Artist uses geography to make human connection

When Philadelphia-based artist Scott J. Wittman developed a love for maps, they became more than just information. It is a language of thought that hovers over the earth, showing that mapping is more about people and possibilities than place and province. His meticulously redesigned digital maps of historic places around the world can be viewed at the Dvora Gallery from Saturday, November 6, with an opening from 5 p.m. to 8 p.m.

In his Collage Portraits series, Wittman recreates massive images of former rulers and deities, enveloping map space to form the lines and planes of their faces. If you stand close enough to the 15th-century Hungarian ruler, King Corvinus and Queen Bea, you can read maps of the territories they ruled.

In his series Gods and Goddesss, Neptune, Juno, Venus, and Mars use a basic New York city-planning map that includes Jersey City and mimics the feel of marble, which promotes notions of power, politics, and economics of the progress. Roman deities reflect these themes.

Wittman also has his small Silhouette series, which includes maps the artist collected on his travels in Europe and now features places of Gothic nostalgia and romance.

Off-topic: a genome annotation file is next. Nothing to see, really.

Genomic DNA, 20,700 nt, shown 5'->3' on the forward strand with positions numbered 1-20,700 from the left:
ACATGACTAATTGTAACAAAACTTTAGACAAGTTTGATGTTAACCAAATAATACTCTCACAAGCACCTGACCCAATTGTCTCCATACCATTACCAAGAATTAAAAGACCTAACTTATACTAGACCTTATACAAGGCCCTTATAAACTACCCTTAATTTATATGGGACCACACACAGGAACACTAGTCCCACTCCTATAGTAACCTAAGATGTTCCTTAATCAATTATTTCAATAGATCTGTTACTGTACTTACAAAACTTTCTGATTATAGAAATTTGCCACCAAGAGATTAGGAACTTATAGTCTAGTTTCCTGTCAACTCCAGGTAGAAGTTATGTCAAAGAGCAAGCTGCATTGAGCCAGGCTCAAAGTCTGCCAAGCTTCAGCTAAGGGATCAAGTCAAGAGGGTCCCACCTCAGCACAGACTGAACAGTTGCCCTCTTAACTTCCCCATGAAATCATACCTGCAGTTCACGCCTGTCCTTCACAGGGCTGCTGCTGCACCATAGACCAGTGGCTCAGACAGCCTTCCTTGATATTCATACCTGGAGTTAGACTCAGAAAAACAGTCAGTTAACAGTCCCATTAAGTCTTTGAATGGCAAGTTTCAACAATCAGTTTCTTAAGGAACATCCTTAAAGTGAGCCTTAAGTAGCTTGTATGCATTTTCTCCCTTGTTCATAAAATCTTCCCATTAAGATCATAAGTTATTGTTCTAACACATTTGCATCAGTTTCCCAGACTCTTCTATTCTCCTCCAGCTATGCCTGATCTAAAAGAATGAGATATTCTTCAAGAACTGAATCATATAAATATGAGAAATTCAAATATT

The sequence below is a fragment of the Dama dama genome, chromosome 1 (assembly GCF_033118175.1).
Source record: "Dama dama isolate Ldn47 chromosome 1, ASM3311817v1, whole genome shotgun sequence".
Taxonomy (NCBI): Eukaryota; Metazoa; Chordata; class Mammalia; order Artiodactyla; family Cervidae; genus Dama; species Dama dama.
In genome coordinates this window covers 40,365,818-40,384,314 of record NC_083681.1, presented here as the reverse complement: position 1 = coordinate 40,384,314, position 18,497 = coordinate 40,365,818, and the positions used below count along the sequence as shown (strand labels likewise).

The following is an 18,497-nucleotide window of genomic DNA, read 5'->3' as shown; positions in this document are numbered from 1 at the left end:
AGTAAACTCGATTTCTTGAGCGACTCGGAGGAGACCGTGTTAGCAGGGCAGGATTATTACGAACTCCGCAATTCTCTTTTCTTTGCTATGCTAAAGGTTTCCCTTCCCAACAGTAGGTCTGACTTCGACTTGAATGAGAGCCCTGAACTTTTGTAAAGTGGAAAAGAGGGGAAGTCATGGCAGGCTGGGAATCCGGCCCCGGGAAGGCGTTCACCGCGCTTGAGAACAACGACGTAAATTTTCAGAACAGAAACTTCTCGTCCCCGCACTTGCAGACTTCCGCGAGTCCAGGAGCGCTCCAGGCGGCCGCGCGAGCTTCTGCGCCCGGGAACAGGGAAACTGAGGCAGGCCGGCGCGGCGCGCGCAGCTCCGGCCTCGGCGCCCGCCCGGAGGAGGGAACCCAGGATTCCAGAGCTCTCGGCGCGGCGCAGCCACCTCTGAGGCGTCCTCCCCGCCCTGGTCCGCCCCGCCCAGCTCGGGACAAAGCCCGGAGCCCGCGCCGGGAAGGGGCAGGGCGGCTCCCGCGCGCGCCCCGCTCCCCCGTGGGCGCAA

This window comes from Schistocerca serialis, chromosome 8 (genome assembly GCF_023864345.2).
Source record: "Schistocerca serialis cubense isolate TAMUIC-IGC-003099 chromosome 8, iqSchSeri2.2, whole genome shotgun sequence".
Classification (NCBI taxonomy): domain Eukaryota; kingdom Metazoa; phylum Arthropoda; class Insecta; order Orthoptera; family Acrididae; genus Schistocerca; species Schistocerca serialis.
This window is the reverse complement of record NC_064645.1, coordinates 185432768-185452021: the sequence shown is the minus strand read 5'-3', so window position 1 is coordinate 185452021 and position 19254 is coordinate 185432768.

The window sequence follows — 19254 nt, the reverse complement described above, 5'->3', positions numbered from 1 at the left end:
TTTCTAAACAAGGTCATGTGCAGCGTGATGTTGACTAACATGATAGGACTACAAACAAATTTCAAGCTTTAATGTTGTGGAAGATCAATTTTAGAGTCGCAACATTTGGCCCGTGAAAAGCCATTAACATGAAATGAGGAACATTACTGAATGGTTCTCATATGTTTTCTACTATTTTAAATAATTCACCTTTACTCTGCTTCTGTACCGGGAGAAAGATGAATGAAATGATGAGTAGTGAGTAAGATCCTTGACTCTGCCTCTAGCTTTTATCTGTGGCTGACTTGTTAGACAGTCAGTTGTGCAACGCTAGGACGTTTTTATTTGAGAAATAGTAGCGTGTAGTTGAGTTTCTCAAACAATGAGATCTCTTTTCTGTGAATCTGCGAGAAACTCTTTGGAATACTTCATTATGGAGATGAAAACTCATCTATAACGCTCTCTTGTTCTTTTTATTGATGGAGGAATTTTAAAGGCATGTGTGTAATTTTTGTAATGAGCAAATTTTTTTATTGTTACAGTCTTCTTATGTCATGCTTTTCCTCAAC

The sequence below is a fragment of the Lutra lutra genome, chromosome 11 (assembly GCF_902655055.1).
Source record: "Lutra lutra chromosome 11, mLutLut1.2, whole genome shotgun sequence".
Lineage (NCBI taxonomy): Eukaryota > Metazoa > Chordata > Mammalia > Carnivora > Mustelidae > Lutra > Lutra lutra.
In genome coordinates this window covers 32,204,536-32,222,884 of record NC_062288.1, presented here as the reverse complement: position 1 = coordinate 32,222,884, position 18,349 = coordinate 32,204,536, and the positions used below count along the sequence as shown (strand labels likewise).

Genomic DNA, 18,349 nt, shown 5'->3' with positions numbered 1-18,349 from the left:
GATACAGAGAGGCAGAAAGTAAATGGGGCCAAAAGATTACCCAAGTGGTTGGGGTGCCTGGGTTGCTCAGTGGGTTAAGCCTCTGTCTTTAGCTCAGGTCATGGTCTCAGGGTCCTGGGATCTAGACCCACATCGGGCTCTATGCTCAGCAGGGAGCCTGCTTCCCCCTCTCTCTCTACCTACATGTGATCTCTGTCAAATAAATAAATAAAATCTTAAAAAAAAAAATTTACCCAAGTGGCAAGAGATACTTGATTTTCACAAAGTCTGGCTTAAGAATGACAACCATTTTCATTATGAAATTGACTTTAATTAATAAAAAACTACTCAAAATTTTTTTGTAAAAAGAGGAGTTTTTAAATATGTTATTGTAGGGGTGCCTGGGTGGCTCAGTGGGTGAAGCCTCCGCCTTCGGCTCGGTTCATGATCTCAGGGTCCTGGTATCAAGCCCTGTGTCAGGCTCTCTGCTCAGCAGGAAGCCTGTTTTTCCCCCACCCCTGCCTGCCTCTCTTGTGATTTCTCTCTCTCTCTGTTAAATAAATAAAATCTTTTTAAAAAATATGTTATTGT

“We have all had times of balance and imbalance in our lives; these “moments of one-frame theater” refer to moments of indecision or conviction, ”says Wittman.

Wittman has exhibited at the Whitney Biennial, Art | Basel and in numerous galleries in Europe. His art shines a light on our changing abilities and desires, with geographic space used as a metaphor.

The Dvora Pop-Up Gallery is located at 160 1st St., Jersey City. The show runs until January 12. Proof of vaccination and masks are required for entry. The opening hours of the gallery are from 4 p.m. to 7 p.m. on Wednesday and from 2 p.m. to 6 p.m. on Saturday.

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